In our #ebnjc blog series we have already celebrated children’s nursing; with blogs from Jayne Pentin, Kirsten Huby & Marcus Wootton, learning disability nursing; with blogs from Professor Ruth Northway, Jonathan Beebee & Amy Wixey, midwifery; with blogs from Louise Silverton CBE , Gina Novick & Lynsey Wilgaus, and adult nursing from Clare McVeigh, Professor Roger Watson, Professor Jan Dewing & Professor Elizabeth Robb
The mental health of nursing students- an unmet need?
Throughout my career as a mental health nurse I have been fortunate to learn from, and to have been supported by, some very exceptional people. It was my hope that I may bring some of that experience to my teaching, that I may act as a role model for aspiring mental health nurses. An excellent article challenged those of us who work and teach in this field not just to ‘talk the talk, but to walk the talk’ (McCaig et al, 2014). Ironically, therefore, one of the biggest challenges I face whilst teaching is how best to support students who themselves experience mental ill health.
There are numerous reasons why students may experience mental ill health; managing the transition to higher education, distance from family, academic expectations, finances, peer pressure. In fact it has been suggested that the transition to that of student and the profession of nursing may place nursing students at a higher risk of suicide than other students (Goetz cited in Leal & Santos, 2016).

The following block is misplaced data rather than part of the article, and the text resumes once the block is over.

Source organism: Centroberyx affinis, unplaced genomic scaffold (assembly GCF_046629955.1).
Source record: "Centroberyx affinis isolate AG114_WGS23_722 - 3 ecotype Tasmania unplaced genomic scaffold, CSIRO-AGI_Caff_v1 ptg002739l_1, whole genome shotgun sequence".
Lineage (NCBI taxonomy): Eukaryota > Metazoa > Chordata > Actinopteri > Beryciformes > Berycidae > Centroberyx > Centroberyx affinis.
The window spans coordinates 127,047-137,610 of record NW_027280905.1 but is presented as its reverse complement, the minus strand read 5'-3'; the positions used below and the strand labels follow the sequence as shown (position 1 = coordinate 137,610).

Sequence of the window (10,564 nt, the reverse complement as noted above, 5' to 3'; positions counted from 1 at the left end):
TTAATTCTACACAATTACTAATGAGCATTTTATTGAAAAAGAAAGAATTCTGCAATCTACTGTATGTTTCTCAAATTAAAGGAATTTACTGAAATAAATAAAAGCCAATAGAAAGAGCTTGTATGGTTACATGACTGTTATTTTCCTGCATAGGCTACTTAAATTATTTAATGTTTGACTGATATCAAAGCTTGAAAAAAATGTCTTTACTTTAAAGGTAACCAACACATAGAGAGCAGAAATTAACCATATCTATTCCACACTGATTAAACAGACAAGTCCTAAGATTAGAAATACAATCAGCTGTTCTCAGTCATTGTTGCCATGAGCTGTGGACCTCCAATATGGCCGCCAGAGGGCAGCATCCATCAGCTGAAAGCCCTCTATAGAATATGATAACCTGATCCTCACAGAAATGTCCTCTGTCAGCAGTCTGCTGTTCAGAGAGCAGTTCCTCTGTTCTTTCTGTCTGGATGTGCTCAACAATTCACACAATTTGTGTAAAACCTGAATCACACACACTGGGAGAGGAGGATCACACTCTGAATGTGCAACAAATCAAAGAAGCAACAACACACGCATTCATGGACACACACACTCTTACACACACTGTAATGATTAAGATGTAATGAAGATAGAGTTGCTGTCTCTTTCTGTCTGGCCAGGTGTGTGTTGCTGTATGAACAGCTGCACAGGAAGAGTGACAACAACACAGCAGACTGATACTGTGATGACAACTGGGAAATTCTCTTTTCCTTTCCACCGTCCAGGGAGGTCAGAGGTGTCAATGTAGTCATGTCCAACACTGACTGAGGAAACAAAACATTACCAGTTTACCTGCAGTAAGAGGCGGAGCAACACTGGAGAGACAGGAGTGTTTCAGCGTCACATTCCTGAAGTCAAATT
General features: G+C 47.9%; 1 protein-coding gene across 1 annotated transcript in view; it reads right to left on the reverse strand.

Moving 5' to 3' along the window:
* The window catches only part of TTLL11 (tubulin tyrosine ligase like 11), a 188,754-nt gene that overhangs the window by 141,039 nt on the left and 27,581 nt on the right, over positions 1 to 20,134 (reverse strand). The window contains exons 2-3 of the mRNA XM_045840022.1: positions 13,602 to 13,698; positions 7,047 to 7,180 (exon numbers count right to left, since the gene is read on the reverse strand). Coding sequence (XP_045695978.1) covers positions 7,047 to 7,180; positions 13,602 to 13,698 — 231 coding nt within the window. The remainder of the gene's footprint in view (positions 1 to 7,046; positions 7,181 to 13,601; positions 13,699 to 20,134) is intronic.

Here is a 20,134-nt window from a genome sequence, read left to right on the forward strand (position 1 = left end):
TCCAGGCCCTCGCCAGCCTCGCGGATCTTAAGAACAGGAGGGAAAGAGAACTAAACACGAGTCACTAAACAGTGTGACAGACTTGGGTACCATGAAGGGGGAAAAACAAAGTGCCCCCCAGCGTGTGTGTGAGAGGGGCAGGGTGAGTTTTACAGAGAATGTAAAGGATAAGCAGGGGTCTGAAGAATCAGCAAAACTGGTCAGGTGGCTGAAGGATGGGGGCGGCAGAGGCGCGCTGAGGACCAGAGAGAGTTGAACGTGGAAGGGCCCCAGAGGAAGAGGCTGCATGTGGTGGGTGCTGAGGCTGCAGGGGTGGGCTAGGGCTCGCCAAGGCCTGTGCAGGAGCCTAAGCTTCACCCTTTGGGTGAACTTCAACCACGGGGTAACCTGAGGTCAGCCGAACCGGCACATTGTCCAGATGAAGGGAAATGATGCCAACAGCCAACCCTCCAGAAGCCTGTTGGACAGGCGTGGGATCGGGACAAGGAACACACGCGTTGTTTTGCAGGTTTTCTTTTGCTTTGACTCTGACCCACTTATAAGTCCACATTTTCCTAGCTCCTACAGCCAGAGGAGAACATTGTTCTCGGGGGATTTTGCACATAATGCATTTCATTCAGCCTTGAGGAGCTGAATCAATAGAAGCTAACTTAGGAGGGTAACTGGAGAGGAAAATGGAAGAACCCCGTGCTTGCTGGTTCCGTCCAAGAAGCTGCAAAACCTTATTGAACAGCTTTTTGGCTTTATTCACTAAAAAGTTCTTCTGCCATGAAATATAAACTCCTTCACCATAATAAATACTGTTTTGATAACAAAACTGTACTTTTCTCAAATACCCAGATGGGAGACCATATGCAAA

Student mental health and wellbeing has recently received renewed attention. National campaigns have highlighted this topic as one that requires the appropriate consideration and resources if it is to be addressed adequately. However, this is not a new topic and it has been raised in the past. A survey by the National Union of Students Scotland (NUS) (NUS, 2011) highlighted student concerns such as exams, completion of assignments, worries over future careers and finances among others. Of note was the fact that only 30% felt comfortable disclosing mental health concerns and 80% of those surveyed reported that it was stigma that acted as a barrier to seeking help.
More recently, the All Party Parliamentary Group (APPG) on students discussed the results of another NUS survey on student mental health. Findings suggest that the majority of students suffer mental health issues. Media reporting of the survey suggest that 78% stated they had experienced a mental health difficulty in the past year, 54% of those stated that they did not inform anyone and almost a third said that they would not know who to inform. 33% described having had suicidal thoughts. Of further concern was the fact that 40% worried about how any such disclosure may be perceived within the institution (Guardian, 2015).